Employers need to understand the goal of the Affordable Care Act’s (ACA’s) health benefits excise tax, commonly known as the Cadillac tax.
“The goal here is to raise money for the federal government,” said John Barlament, an attorney and partner in the Employee Benefits Group at Quarles & Brady, LLP. Barlament spoke at The Alliance Learning Circle on “Snags & Snares: The Hottest Legal and Compliance Issues for 2015” on Feb. 19 at The Sheraton Madison Hotel.
Beginning in 2018, the tax is imposed on employers when the annual value of health benefits exceeds $10,200 for single coverage or $27,500 for family coverage. The tax is based on 40 percent of the “excess benefit,” which is the amount by which the plan’s value exceeds the limits set by the government. Inflation protection provisions are intended to adjust the allowable annual value over time.
John Barlament, an attorney and partner in the Employee Benefits Group at Quarles & Brady, LLP, spoke to employers about the Cadillac tax and other legal and compliance issues.
Request for Comments on Excise Tax
On Feb. 23, 2015, the IRS published Notice 2015-16, requesting comment on possible approaches for regulations implementing the 40 percent excise tax. Comments are being accepted through May 15. Contact information is listed on the last page of the notice.Watch the webinar
Eying a Revenue Source
Barlament said both Republicans and Democrats dislike the Cadillac tax, but both sides of the political aisle also see it as a revenue source. Republicans’ talking points on the ACA released in January propose eliminating the Cadillac tax, but would then replace it with a similar concept to generate revenue.
“When push comes to shove, both Republicans and Democrats are seeing this as a way to make some money,” Barlament said. “So your job is to make sure they don’t.”
Avoiding the tax is difficult because information about it is scarce. Barlament noted that the Internal Revenue Service (IRS) has yet to provide frequently-asked questions, proposed regulations or guidance on the Cadillac tax.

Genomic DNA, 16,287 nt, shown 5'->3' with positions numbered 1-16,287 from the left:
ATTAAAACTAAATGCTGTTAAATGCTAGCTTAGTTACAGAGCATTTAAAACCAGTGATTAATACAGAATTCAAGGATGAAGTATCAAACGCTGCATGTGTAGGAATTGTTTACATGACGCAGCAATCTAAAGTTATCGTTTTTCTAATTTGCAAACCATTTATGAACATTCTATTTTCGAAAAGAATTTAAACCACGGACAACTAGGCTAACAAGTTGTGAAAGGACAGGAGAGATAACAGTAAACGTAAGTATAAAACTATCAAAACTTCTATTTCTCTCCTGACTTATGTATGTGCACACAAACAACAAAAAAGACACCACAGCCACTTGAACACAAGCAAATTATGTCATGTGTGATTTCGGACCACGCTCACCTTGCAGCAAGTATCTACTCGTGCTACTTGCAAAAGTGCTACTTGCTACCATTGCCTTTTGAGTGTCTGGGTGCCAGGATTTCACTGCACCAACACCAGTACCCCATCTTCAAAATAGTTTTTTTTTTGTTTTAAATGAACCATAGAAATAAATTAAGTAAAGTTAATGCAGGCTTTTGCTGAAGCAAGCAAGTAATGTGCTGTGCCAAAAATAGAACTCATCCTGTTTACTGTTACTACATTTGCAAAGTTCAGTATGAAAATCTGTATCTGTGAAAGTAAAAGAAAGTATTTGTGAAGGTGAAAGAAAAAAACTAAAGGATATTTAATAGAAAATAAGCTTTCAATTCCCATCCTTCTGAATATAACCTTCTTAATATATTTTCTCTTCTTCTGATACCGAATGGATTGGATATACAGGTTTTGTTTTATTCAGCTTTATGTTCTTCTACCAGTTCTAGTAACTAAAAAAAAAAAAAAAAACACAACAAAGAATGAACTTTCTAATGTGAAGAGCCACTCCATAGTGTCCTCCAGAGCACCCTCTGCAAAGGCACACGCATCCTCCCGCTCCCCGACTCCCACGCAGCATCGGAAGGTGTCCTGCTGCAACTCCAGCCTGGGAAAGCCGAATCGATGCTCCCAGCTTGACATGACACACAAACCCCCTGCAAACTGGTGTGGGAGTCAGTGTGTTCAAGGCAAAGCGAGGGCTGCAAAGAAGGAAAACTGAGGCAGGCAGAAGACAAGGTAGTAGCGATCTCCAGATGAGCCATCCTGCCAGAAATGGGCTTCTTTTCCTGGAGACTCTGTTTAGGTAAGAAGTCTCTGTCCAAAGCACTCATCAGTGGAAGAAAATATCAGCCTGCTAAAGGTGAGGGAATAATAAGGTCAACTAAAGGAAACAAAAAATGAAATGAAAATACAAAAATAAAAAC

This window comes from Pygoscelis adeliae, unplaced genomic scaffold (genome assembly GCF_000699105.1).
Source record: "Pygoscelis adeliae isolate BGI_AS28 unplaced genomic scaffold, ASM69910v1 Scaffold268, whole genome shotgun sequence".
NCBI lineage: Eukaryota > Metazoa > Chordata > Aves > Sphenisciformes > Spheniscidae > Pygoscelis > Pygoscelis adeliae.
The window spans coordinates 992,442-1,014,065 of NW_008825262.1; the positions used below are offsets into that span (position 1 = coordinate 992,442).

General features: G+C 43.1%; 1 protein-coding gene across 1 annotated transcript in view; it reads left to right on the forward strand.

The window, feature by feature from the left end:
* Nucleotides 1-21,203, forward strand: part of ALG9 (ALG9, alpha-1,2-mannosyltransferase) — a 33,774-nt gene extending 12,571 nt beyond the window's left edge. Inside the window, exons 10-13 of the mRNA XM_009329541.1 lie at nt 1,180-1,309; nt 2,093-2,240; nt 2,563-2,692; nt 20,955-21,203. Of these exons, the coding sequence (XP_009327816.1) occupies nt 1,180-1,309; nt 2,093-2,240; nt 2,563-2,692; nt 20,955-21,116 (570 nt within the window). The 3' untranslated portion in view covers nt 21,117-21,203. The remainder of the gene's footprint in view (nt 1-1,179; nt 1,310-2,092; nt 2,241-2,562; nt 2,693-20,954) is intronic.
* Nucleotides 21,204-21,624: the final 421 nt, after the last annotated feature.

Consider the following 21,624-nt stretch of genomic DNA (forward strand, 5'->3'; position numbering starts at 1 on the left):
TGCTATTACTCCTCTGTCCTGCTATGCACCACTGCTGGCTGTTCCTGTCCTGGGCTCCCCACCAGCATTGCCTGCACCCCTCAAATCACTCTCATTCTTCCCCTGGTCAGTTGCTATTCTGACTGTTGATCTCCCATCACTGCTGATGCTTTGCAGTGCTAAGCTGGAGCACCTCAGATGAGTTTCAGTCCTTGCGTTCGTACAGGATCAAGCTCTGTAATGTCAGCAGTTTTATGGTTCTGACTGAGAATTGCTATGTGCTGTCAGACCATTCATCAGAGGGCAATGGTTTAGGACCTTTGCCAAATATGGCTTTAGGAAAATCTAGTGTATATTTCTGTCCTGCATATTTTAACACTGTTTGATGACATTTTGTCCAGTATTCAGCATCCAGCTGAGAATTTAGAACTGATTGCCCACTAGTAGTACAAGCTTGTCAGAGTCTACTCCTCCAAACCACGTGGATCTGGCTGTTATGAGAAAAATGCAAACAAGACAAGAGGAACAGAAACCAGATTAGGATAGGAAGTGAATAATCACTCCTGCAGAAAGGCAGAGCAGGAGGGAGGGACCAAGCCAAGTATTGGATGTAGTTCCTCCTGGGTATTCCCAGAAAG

“It’s a blank slate,” Barlament said. He predicted the IRS would issue guidance before 2018, but it may not occur this year.
Included or Excluded?
The law states that some types of health benefits are excluded when calculating the Cadillac tax, such as accident, disability, workers’ comp and auto medical payments. But Barlament cited some items that are included in the tax that could pose problems for employers.
For example, self-funded plans for vision or dental coverage likely are included when calculating annual benefit value. Barlament said he believes this could be due to a legislative error made in drafting the ACA.
It’s possible that Congress could address the issue in new legislation or the IRS could issue guidance saying the health and dental provision would not be enforced. But if that does not occur, Barlament predicts that many employers will switch from self-funded plans to fully-insured plans for health and dental benefits to help avoid the Cadillac tax.
The Cadillac tax’s calculation of annual value likely also includes all pre-tax contributions made by an employer to a flexible spending account (FSA), health savings account (HSA) or Archer medical savings account (MSA). HSA contributions that are made “after tax” likely are excluded.
Waiting for Guidance
Barlament noted that it is difficult to set strategies without guidance from regulators. He added that the IRS or Congress may address pre-tax contribution issues before 2018, so employers can pause before acting while continuing to watch for more information from the IRS.
“We don’t have any exact guidance on these things, so I wouldn’t pull the plug on your pre-tax contributions yet,” Barlament said.
Another option for avoiding the Cadillac tax is keeping health premiums level while increasing deductibles and co-insurance for employees. Barlament said more employees will use these strategies over time.
Addressing Cadillac tax issues is more urgent for employers with health benefit plans that are impacted by collective bargaining agreements with employees. Barlament advised these employers to build protection into the collective bargaining agreement by including a provision calling for both sides to meet and negotiate if the employer’s health benefits become subject to the Cadillac tax.
For other groups, continuing to watch and wait may be the best strategy for now.
“It’s a moving target,” Barlament said. “Don’t panic yet. I think you have a little bit of time in terms of strategizing.”
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Dernovsek has more than 25 years' experience in communications, public relations and marketing. From 1992 until joining The Alliance, Dernovsek owned her own freelance marketing and writing business to provide marketing consulting and writing for health-care related entities and credit union organizations. Earlier, she was the director of public relations for Rockford Memorial Hospital and city editor for the Beloit Daily News.
Dernovsek graduated from the University of Wisconsin-Eau Claire with a bachelor of arts degree in journalism.
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